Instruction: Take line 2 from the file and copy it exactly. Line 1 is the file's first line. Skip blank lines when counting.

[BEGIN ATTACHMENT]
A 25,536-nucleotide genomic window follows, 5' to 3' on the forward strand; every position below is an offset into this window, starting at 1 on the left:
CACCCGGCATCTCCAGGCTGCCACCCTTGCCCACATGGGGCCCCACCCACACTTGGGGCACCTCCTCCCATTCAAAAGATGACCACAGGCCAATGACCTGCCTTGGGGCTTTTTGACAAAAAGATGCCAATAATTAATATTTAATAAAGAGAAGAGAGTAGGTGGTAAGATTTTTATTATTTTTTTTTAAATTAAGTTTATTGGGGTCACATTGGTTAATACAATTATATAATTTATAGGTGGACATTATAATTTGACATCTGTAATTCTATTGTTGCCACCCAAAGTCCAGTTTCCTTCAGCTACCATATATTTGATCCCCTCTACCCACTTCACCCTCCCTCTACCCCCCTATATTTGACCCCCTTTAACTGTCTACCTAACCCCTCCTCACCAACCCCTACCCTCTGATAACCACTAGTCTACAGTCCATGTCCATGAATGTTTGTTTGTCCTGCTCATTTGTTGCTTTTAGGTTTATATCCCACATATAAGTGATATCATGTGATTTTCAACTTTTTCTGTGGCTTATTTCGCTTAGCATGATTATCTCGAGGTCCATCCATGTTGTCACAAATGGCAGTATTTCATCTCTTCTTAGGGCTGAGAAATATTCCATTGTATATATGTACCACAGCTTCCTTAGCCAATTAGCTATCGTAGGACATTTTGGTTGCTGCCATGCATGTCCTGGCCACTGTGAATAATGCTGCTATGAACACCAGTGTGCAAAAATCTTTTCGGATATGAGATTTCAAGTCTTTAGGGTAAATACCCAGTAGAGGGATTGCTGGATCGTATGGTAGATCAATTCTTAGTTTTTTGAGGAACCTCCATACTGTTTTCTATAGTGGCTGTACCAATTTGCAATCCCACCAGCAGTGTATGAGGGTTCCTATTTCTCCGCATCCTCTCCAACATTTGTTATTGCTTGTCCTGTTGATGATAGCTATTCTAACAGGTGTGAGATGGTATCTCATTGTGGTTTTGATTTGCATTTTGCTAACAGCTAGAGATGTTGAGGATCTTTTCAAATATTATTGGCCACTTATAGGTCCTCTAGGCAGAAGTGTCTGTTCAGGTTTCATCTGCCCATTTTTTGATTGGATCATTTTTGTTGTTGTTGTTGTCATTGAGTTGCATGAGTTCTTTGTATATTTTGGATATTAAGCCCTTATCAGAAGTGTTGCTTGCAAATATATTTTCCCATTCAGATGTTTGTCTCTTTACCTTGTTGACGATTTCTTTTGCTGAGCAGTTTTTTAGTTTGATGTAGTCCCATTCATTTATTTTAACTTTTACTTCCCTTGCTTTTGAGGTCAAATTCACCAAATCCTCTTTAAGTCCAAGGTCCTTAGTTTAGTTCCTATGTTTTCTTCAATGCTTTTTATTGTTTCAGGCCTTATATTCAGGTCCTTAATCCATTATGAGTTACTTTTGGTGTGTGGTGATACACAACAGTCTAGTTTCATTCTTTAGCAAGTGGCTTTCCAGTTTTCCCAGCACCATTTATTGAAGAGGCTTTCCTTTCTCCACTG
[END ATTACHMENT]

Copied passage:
CACCCGGCATCTCCAGGCTGCCACCCTTGCCCACATGGGGCCCCACCCACACTTGGGGCACCTCCTCCCATTCAAAAGATGACCACAGGCCAATGACCTGCCTTGGGGCTTTTTGACAAAAAGATGCCAATAATTAATATTTAATAAAGAGAAGAGAGTAGGTGGTAAGATTTTTATTATTTTTTTTTAAATTAAGTTTATTGGGGTCACATTGGTTAATACAATTATATAATTTATAGGTGGACATTATAATTTGACATCTGTAATTCTATTGTTGCCACCCAAAGTCCAGTTTCCTTCAGCTACCATATATTTGATCCCCTCTACCCACTTCACCCTCCCTCTACCCCCCTATATTTGACCCCCTTTAACTGTCTACCTAACCCCTCCTCACCAACCCCTACCCTCTGATAACCACTAGTCTACAGTCCATGTCCATGAATGTTTGTTTGTCCTGCTCATTTGTTGCTTTTAGGTTTATATCCCACATATAAGTGATATCATGTGATTTTCAACTTTTTCTGTGGCTTATTTCGCTTAGCATGATTATCTCGAGGTCCATCCATGTTGTCACAAATGGCAGTATTTCATCTCTTCTTAGGGCTGAGAAATATTCCATTGTATATATGTACCACAGCTTCCTTAGCCAATTAGCTATCGTAGGACATTTTGGTTGCTGCCATGCATGTCCTGGCCACTGTGAATAATGCTGCTATGAACACCAGTGTGCAAAAATCTTTTCGGATATGAGATTTCAAGTCTTTAGGGTAAATACCCAGTAGAGGGATTGCTGGATCGTATGGTAGATCAATTCTTAGTTTTTTGAGGAACCTCCATACTGTTTTCTATAGTGGCTGTACCAATTTGCAATCCCACCAGCAGTGTATGAGGGTTCCTATTTCTCCGCATCCTCTCCAACATTTGTTATTGCTTGTCCTGTTGATGATAGCTATTCTAACAGGTGTGAGATGGTATCTCATTGTGGTTTTGATTTGCATTTTGCTAACAGCTAGAGATGTTGAGGATCTTTTCAAATATTATTGGCCACTTATAGGTCCTCTAGGCAGAAGTGTCTGTTCAGGTTTCATCTGCCCATTTTTTGATTGGATCATTTTTGTTGTTGTTGTTGTCATTGAGTTGCATGAGTTCTTTGTATATTTTGGATATTAAGCCCTTATCAGAAGTGTTGCTTGCAAATATATTTTCCCATTCAGATGTTTGTCTCTTTACCTTGTTGACGATTTCTTTTGCTGAGCAGTTTTTTAGTTTGATGTAGTCCCATTCATTTATTTTAACTTTTACTTCCCTTGCTTTTGAGGTCAAATTCACCAAATCCTCTTTAAGTCCAAGGTCCTTAGTTTAGTTCCTATGTTTTCTTCAATGCTTTTTATTGTTTCAGGCCTTATATTCAGGTCCTTAATCCATTATGAGTTACTTTTGGTGTGTGGTGATACACAACAGTCTAGTTTCATTCTTTAGCAAGTGGCTTTCCAGTTTTCCCAGCACCATTTATTGAAGAGGCTTTCCTTTCTCCACTG